Likewise, an image’s width set to 50% means: adjust my width to ‘fifty’ percent the current width of my parent element.

Note: % = percentage
frScales an element relative to the fraction of available space in a grid container. Meanwhile, note that the fr unit mainly works with CSS Grid Layouts.

For instance, grid-template-columns: 1fr 2fr 1fr; means divide the grid into three columns, where the first column is one (1) fraction of the whole grid’s free space. While, the second column is two (2) fraction of the available space, and the third column is one (1) fraction.

By the way, Grid by Example: the fr unit is an insightful short video illustration of the fr unit.

Note also: fr = fraction
exScales an element relative to the element’s parent’s x-height. However, beware that ex is a rarely used unit!

Also note, ex = element’s x, where x is the lower-case letter x of the parent element.
chScales an element relative to the width of the element’s font’s character zero (0).

Note that, ch = character.
vwScales an element relative to 1% of the viewport/browser’s width.

For instance, if the size of a viewport is 35cm wide, then 1vw = 0.35cm; that is, 1% of 35cm.

Note: vw = viewport’s width
vhScales an element relative to 1% of the viewport/browser’s height.

For instance, if the size of a viewport is 19cm high, then 1vh = 0.19cm; that is, 1% of 19cm.

Note: vh = viewport’s height
vminScales an element relative to the minimum dimension between vw and vh.

Note: vmin = viewport’s minimum
vmaxScales an element relative to the maximum dimension between vw and vh.

Note: vmax = viewport’s maximum

em vs. rem

The difference between the em unit and the rem unit is that em is relative to the element’s parent’s font size. In contrast, rem is relative to the root element’s font-size.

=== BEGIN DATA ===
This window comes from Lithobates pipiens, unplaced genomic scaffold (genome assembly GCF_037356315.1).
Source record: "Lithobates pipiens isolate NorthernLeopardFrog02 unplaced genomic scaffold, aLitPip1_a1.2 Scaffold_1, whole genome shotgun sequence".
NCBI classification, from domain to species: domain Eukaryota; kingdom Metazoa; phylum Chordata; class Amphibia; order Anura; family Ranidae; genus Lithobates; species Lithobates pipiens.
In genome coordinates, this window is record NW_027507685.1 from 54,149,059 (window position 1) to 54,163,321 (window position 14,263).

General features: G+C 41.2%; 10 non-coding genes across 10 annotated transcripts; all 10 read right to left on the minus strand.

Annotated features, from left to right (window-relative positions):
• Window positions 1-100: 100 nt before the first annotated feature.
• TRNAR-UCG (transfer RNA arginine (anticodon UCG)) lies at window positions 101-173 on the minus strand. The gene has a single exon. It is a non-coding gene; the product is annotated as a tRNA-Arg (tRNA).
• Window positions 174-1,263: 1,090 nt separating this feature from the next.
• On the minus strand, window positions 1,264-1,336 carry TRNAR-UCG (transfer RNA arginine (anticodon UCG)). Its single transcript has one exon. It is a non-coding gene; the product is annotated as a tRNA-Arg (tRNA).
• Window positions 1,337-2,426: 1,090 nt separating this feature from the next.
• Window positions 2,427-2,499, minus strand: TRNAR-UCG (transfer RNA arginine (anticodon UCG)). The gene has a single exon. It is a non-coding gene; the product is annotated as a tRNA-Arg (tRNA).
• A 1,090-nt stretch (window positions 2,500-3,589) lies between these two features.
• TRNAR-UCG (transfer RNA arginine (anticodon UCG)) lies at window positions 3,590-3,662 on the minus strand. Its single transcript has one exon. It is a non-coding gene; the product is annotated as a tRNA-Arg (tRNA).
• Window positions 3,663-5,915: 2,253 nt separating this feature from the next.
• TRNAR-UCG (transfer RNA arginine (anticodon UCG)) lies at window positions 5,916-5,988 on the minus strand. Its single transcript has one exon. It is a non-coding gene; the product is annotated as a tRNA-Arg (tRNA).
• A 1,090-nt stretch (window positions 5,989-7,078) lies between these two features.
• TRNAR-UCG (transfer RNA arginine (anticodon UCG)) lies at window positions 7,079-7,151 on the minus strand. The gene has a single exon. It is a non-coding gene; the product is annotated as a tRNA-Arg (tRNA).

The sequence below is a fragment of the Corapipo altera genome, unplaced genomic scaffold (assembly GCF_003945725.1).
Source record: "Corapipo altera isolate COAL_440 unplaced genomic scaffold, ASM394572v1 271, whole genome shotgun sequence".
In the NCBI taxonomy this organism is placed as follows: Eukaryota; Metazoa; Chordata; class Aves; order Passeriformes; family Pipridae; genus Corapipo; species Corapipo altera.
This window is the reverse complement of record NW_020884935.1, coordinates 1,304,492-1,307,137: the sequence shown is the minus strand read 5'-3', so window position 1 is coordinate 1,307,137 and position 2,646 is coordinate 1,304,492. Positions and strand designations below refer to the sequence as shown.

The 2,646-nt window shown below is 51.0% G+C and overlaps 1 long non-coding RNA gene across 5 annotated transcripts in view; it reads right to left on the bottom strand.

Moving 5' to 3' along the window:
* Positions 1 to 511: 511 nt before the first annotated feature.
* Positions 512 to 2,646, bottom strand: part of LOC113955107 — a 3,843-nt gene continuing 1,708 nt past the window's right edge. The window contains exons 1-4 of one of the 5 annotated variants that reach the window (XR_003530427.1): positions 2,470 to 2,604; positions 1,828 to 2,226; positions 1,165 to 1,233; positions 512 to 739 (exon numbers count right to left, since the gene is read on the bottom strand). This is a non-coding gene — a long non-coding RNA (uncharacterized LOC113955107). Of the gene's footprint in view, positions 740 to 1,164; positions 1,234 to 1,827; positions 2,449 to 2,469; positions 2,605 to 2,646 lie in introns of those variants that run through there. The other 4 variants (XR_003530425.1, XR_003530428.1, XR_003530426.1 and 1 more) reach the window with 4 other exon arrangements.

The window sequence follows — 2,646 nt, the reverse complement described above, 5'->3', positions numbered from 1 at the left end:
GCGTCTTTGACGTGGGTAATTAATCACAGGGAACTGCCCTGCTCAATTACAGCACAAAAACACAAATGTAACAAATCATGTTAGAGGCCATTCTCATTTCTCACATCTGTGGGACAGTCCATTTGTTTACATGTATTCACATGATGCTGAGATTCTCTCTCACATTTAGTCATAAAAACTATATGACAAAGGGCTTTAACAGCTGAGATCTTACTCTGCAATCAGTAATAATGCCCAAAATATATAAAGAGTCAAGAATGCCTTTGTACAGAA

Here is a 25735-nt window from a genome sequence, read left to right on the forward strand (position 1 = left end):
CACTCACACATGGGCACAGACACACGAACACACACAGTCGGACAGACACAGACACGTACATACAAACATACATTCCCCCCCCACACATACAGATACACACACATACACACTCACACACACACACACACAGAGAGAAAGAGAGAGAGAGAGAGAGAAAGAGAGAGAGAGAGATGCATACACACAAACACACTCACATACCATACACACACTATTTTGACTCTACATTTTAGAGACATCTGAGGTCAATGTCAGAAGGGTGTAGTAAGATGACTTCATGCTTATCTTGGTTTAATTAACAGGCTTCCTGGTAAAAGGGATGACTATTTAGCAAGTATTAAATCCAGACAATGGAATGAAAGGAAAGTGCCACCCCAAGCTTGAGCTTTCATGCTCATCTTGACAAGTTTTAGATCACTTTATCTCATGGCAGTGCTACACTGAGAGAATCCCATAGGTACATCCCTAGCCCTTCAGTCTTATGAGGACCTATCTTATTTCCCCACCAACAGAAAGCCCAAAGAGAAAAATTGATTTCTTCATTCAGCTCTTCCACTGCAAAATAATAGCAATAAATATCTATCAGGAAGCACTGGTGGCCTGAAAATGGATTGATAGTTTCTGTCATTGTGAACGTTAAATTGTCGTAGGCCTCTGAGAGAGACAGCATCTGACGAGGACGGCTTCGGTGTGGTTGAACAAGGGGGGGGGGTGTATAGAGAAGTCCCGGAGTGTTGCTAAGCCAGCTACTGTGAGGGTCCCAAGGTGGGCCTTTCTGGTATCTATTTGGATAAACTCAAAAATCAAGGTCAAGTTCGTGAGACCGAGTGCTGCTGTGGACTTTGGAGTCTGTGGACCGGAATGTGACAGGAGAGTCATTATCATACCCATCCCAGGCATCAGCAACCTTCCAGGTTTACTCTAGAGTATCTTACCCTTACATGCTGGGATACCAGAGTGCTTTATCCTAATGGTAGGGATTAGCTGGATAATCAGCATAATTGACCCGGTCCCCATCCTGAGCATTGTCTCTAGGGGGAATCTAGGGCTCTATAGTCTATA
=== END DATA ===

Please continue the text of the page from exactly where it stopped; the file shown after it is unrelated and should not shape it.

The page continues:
For instance,
let the root element <html> have a font size of 16px, also,
let <h3> be a parent element having a font size of 30px,
and, let <a> be the child element of <h3>.

Therefore, if we specify <a> element’s value to be 2em, then the element’s size will be 2 multiplied by 30px (the font size of <a>‘s parent element: <h3>) = 60px.

However, if we specify <a> element’s value to be 2rem, then the element’s size will be 2 multiplied by 16px (the font size of the root element: <html>) = 32px.

em vs. %

The difference between the em unit and the % unit is that em scales an element by multiplying the element’s parent’s size by a number. In contrast, the percentage (%) unit scales an element by multiplying the element’s parent’s size by a percentage.

For instance,
let <h3> be a parent element having a font size of 30px,
and let <a> be the child element of <h3>.

Therefore, if we specify <a> element’s value to be 20em, then <a>’s size will be 20 multiplied by 30px (the font-size of <a>’s parent: <h3>) = 600px.

However, if we specify <a> element’s unit to be 20%, then <a>’s size will be 20/100 multiplied by 30px (the font-size of <a>’s parent: <h3>) = 6px.

In Summary

CSS does not support all units. Hence, the term “CSS Unit” refers to the units permitted by CSS for expressing the sizes of CSS properties.

Last Updated on August 11, 2020 by Oluwatobi Sofela